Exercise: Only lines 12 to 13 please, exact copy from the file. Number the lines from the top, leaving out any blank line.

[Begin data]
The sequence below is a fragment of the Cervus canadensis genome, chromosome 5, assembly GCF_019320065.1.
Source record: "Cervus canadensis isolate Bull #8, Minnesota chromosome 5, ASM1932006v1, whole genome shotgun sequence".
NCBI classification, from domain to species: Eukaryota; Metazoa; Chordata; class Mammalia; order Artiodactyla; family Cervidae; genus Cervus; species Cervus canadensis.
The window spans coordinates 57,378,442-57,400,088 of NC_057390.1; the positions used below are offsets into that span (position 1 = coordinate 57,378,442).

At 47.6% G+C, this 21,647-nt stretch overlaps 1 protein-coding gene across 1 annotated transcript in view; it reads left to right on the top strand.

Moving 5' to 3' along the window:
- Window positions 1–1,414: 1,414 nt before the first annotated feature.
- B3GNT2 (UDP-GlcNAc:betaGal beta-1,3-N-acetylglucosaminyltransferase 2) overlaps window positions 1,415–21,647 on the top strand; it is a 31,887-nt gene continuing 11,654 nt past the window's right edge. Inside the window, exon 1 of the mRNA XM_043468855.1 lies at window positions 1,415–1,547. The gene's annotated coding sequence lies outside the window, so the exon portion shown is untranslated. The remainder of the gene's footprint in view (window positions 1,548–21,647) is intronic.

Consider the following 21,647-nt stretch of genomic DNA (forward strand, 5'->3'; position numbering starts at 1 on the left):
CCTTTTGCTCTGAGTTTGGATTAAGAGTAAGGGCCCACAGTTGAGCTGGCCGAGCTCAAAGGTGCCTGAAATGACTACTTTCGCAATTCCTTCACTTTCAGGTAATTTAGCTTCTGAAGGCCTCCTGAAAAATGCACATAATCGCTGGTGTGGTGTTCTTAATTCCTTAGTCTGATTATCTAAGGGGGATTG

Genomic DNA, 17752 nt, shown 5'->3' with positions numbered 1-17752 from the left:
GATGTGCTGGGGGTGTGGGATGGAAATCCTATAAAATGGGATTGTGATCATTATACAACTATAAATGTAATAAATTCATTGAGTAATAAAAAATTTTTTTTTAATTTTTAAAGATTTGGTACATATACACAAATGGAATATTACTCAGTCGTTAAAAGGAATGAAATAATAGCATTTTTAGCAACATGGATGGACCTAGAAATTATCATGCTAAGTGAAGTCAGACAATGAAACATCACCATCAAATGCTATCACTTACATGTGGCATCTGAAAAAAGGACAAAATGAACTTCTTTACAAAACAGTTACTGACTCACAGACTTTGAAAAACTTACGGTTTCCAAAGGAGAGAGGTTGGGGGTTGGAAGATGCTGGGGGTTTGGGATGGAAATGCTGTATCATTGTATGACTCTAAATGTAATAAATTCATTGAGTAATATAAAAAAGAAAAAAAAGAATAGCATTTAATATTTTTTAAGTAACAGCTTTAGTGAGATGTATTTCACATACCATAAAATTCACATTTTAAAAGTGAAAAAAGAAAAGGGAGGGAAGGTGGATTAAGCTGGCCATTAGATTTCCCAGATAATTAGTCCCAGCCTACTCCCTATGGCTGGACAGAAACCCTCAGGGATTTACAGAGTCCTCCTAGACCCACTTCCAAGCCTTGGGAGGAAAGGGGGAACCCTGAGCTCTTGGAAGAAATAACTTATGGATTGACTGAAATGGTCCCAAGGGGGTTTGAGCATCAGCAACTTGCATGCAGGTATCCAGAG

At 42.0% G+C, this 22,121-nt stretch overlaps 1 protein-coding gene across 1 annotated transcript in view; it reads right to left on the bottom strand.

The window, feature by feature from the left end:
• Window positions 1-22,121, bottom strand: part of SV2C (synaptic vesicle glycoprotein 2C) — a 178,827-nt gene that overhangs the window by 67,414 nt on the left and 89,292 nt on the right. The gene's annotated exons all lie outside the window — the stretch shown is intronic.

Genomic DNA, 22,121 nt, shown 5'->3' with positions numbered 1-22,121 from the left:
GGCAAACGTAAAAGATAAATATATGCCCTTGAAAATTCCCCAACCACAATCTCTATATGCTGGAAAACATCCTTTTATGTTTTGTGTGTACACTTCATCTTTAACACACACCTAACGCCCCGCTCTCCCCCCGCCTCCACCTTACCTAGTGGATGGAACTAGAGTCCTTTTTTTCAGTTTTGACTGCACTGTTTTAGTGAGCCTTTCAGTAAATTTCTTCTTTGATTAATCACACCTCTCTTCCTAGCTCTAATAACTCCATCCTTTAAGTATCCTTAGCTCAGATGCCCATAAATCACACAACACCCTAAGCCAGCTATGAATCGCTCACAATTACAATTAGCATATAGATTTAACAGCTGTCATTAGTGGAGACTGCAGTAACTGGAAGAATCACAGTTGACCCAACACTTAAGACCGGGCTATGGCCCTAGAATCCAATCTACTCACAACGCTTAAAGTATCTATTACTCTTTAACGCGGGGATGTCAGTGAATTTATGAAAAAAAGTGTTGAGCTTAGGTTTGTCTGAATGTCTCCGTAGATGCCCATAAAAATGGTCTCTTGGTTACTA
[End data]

GATGTGCTGGGGGTGTGGGATGGAAATCCTATAAAATGGGATTGTGATCATTATACAACTATAAATGTAATAAATTCATTGAGTAATAAAAAATTTTTTTTTAATTTTTAAAGATTTGGTACATATACACAAATGGAATATTACTCAGTCGTTAAAAGGAATGAAATAATAGCATTTTTAGCAACATGGATGGACCTAGAAATTATCATGCTAAGTGAAGTCAGACAATGAAACATCACCATCAAATGCTATCACTTACATGTGGCATCTGAAAAAAGGACAAAATGAACTTCTTTACAAAACAGTTACTGACTCACAGACTTTGAAAAACTTACGGTTTCCAAAGGAGAGAGGTTGGGGGTTGGAAGATGCTGGGGGTTTGGGATGGAAATGCTGTATCATTGTATGACTCTAAATGTAATAAATTCATTGAGTAATATAAAAAAGAAAAAAAAGAATAGCATTTAATATTTTTTAAGTAACAGCTTTAGTGAGATGTATTTCACATACCATAAAATTCACATTTTAAAAGTGAAAAAAGAAAAGGGAGGGAAGGTGGATTAAGCTGGCCATTAGATTTCCCAGATAATTAGTCCCAGCCTACTCCCTATGGCTGGACAGAAACCCTCAGGGATTTACAGAGTCCTCCTAGACCCACTTCCAAGCCTTGGGAGGAAAGGGGGAACCCTGAGCTCTTGGAAGAAATAACTTATGGATTGACTGAAATGGTCCCAAGGGGGTTTGAGCATCAGCAACTTGCATGCAGGTATCCAGAG

At 42.0% G+C, this 22,121-nt stretch overlaps 1 protein-coding gene across 1 annotated transcript in view; it reads right to left on the bottom strand.